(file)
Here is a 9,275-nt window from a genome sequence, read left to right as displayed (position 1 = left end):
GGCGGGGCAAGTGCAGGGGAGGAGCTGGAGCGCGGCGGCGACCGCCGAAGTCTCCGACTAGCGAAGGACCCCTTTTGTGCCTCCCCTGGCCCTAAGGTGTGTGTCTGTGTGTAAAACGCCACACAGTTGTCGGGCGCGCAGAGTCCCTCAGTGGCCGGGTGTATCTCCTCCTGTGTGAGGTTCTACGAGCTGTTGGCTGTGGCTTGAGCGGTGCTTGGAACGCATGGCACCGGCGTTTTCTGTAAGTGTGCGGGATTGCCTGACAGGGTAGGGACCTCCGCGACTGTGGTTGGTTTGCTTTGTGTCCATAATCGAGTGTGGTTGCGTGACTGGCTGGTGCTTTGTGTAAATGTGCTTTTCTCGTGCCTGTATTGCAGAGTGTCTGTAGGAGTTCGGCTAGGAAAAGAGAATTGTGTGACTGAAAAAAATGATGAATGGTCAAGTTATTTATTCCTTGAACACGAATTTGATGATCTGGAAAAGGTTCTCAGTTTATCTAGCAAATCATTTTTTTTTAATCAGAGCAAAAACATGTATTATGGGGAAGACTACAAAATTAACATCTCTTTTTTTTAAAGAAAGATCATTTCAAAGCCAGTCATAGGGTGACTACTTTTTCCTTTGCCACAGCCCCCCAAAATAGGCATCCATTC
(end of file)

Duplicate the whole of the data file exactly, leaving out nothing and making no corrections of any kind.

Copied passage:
Here is a 9,275-nt window from a genome sequence, read left to right as displayed (position 1 = left end):
GGCGGGGCAAGTGCAGGGGAGGAGCTGGAGCGCGGCGGCGACCGCCGAAGTCTCCGACTAGCGAAGGACCCCTTTTGTGCCTCCCCTGGCCCTAAGGTGTGTGTCTGTGTGTAAAACGCCACACAGTTGTCGGGCGCGCAGAGTCCCTCAGTGGCCGGGTGTATCTCCTCCTGTGTGAGGTTCTACGAGCTGTTGGCTGTGGCTTGAGCGGTGCTTGGAACGCATGGCACCGGCGTTTTCTGTAAGTGTGCGGGATTGCCTGACAGGGTAGGGACCTCCGCGACTGTGGTTGGTTTGCTTTGTGTCCATAATCGAGTGTGGTTGCGTGACTGGCTGGTGCTTTGTGTAAATGTGCTTTTCTCGTGCCTGTATTGCAGAGTGTCTGTAGGAGTTCGGCTAGGAAAAGAGAATTGTGTGACTGAAAAAAATGATGAATGGTCAAGTTATTTATTCCTTGAACACGAATTTGATGATCTGGAAAAGGTTCTCAGTTTATCTAGCAAATCATTTTTTTTTAATCAGAGCAAAAACATGTATTATGGGGAAGACTACAAAATTAACATCTCTTTTTTTTAAAGAAAGATCATTTCAAAGCCAGTCATAGGGTGACTACTTTTTCCTTTGCCACAGCCCCCCAAAATAGGCATCCATTC